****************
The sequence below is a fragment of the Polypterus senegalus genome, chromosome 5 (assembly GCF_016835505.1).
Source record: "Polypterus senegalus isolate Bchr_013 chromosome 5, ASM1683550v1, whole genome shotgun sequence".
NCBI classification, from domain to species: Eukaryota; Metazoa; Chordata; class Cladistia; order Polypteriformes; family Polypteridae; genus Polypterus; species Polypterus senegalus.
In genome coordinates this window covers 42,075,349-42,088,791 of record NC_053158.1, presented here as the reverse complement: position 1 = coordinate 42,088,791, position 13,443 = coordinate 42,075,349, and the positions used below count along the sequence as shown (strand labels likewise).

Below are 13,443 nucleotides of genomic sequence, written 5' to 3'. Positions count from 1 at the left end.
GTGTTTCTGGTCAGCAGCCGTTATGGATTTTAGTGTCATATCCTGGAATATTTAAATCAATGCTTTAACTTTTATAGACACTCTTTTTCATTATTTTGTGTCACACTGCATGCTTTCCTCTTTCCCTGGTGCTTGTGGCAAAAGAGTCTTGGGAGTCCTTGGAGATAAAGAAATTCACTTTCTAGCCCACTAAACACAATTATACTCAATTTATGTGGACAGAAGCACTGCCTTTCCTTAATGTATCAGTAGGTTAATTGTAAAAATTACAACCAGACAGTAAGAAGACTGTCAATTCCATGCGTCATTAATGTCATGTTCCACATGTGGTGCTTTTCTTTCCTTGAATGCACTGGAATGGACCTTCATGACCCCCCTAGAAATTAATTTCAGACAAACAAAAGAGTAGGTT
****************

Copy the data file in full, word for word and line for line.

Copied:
The sequence below is a fragment of the Polypterus senegalus genome, chromosome 5 (assembly GCF_016835505.1).
Source record: "Polypterus senegalus isolate Bchr_013 chromosome 5, ASM1683550v1, whole genome shotgun sequence".
NCBI classification, from domain to species: Eukaryota; Metazoa; Chordata; class Cladistia; order Polypteriformes; family Polypteridae; genus Polypterus; species Polypterus senegalus.
In genome coordinates this window covers 42,075,349-42,088,791 of record NC_053158.1, presented here as the reverse complement: position 1 = coordinate 42,088,791, position 13,443 = coordinate 42,075,349, and the positions used below count along the sequence as shown (strand labels likewise).

Below are 13,443 nucleotides of genomic sequence, written 5' to 3'. Positions count from 1 at the left end.
GTGTTTCTGGTCAGCAGCCGTTATGGATTTTAGTGTCATATCCTGGAATATTTAAATCAATGCTTTAACTTTTATAGACACTCTTTTTCATTATTTTGTGTCACACTGCATGCTTTCCTCTTTCCCTGGTGCTTGTGGCAAAAGAGTCTTGGGAGTCCTTGGAGATAAAGAAATTCACTTTCTAGCCCACTAAACACAATTATACTCAATTTATGTGGACAGAAGCACTGCCTTTCCTTAATGTATCAGTAGGTTAATTGTAAAAATTACAACCAGACAGTAAGAAGACTGTCAATTCCATGCGTCATTAATGTCATGTTCCACATGTGGTGCTTTTCTTTCCTTGAATGCACTGGAATGGACCTTCATGACCCCCCTAGAAATTAATTTCAGACAAACAAAAGAGTAGGTT